The design of Frank Gehry’s own Santa Monica residence, (from 1978), has been cited as a prototypical deconstructivist building. His starting point was a prototypical suburban house embodied with a typical set of intended social meanings. Gehry altered its massing, spatial envelopes, planes and other expectations in a playful subversion, an act of "de"construction" (2)


Other lead architects of the Deconstructivism movement include  Daniel Libeskind, Rem Koolhaas, Peter Eisenman, Zaha Hadid, Coop Himmelb(l)au, and Bernard Tschumi. 
Resources:
1) http://en.wikipedia.org/wiki/Deconstructivism

2) http://sympathetic-compass.blogspot.com/2008/05/frank-gehrys-new-miss-brooklyn-b1.html

Tuesday, October 26, 2010

Objectified: Pencil vs. Printer

A couple of weeks ago we watched the documentary film Objectified, and many a time since that day in class I have found myself pondering the idea of  (how the film put it) "our complex relationship with manufactured objects and, by extension, the people who design them". Each little detail in a product's design has purpose and makes an impact. The film asks the viewer to think about what the objects with which we surround ourselves, might reflect about us.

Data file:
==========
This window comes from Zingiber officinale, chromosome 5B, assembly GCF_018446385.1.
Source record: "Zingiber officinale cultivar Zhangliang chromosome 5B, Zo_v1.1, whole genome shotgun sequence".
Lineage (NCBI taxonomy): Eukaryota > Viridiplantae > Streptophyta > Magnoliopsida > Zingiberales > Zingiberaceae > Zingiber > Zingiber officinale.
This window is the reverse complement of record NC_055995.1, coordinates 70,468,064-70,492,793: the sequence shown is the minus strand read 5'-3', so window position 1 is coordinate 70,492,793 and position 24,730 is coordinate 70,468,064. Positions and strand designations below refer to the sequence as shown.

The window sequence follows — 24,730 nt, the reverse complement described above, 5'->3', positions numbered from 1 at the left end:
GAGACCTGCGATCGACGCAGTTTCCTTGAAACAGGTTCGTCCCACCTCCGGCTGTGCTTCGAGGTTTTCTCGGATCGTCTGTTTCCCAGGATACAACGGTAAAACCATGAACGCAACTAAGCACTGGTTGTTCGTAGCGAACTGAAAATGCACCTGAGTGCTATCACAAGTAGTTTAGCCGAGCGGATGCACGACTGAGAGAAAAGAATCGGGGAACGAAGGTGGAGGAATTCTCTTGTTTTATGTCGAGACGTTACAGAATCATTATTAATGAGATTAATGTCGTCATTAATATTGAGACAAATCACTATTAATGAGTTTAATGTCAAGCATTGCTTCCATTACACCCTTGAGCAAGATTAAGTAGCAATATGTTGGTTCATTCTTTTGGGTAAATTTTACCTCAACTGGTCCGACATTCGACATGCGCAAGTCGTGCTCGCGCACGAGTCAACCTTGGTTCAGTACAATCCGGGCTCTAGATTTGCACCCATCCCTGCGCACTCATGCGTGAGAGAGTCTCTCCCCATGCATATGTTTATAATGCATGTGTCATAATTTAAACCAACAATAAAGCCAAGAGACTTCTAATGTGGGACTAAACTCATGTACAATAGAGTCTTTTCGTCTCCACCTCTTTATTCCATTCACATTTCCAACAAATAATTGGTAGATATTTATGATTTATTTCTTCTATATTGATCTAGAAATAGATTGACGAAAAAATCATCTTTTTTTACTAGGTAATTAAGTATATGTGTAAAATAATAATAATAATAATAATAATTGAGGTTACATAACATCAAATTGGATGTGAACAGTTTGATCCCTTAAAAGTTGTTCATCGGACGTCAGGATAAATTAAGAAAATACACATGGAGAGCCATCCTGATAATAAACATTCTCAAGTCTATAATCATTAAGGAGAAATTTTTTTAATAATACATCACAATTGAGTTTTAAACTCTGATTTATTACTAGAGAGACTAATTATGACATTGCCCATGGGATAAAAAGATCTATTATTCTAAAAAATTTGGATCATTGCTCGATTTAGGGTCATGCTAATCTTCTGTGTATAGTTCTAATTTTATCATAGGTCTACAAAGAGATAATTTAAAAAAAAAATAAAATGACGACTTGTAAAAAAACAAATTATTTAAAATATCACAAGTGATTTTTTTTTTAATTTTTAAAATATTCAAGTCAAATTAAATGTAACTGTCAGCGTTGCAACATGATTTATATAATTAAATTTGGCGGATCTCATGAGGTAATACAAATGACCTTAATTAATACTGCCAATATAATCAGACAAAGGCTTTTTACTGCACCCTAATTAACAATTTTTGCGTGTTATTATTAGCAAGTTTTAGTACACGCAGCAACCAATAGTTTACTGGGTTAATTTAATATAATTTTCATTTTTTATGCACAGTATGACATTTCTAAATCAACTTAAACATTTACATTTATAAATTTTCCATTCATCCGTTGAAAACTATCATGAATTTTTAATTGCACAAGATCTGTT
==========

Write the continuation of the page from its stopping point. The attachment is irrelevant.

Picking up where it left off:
While stumbling through images and company websites, I found two dramatically different objects that struck my attention. One is a manufactured product, the other-meticulously handcrafted.

The Printer:

"Printing Your Toast" is a design by MA student Othmar Muhlebach, that recently won second place in the 2009 Berner Design Awards.The idea of this re-designed toaster (which resembles an ink-jet printer) is to stack slices of bread like you would paper in printer. The bread is then fed into the design from the top, it's then toasted and ejected onto the base. Additionally, the toaster could be modified to burn any kind of graphics on the bread  run through a USB device!!




The Pencils:

On the complete opposite end of the product design spectrum are the pencil carvings of Dalton Ghetti. Dalton, who works as a carpenter, has been making his tiny graphite works for about 25 years. He uses three basic tools to make his incredible creations – a razor blade, sewing needle and sculpting knife.According to Dalton a standard figure will take at least a few months, but the longest he ever spent on a piece was two and a half years.